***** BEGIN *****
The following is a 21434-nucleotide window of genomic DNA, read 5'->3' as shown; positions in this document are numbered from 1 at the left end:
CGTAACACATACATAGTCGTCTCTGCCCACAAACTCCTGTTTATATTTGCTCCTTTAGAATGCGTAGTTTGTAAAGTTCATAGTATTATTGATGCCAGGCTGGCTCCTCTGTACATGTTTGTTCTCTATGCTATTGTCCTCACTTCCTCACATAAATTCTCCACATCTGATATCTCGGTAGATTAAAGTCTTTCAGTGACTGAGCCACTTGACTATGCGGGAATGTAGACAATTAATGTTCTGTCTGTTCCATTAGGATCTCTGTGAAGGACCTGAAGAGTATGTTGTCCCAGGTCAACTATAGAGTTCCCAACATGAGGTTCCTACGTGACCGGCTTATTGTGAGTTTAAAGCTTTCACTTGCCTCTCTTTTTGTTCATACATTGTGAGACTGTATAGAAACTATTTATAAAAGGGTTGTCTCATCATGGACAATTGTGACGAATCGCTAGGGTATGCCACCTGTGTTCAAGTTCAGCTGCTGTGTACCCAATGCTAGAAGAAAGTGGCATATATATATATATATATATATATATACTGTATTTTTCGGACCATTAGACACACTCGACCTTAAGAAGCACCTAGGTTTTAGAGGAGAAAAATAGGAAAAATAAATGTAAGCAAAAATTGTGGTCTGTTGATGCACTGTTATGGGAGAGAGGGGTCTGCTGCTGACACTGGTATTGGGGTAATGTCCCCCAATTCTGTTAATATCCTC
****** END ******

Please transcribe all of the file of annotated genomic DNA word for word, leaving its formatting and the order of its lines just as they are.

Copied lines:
The following is a 21434-nucleotide window of genomic DNA, read 5'->3' as shown; positions in this document are numbered from 1 at the left end:
CGTAACACATACATAGTCGTCTCTGCCCACAAACTCCTGTTTATATTTGCTCCTTTAGAATGCGTAGTTTGTAAAGTTCATAGTATTATTGATGCCAGGCTGGCTCCTCTGTACATGTTTGTTCTCTATGCTATTGTCCTCACTTCCTCACATAAATTCTCCACATCTGATATCTCGGTAGATTAAAGTCTTTCAGTGACTGAGCCACTTGACTATGCGGGAATGTAGACAATTAATGTTCTGTCTGTTCCATTAGGATCTCTGTGAAGGACCTGAAGAGTATGTTGTCCCAGGTCAACTATAGAGTTCCCAACATGAGGTTCCTACGTGACCGGCTTATTGTGAGTTTAAAGCTTTCACTTGCCTCTCTTTTTGTTCATACATTGTGAGACTGTATAGAAACTATTTATAAAAGGGTTGTCTCATCATGGACAATTGTGACGAATCGCTAGGGTATGCCACCTGTGTTCAAGTTCAGCTGCTGTGTACCCAATGCTAGAAGAAAGTGGCATATATATATATATATATATATATATACTGTATTTTTCGGACCATTAGACACACTCGACCTTAAGAAGCACCTAGGTTTTAGAGGAGAAAAATAGGAAAAATAAATGTAAGCAAAAATTGTGGTCTGTTGATGCACTGTTATGGGAGAGAGGGGTCTGCTGCTGACACTGGTATTGGGGTAATGTCCCCCAATTCTGTTAATATCCTC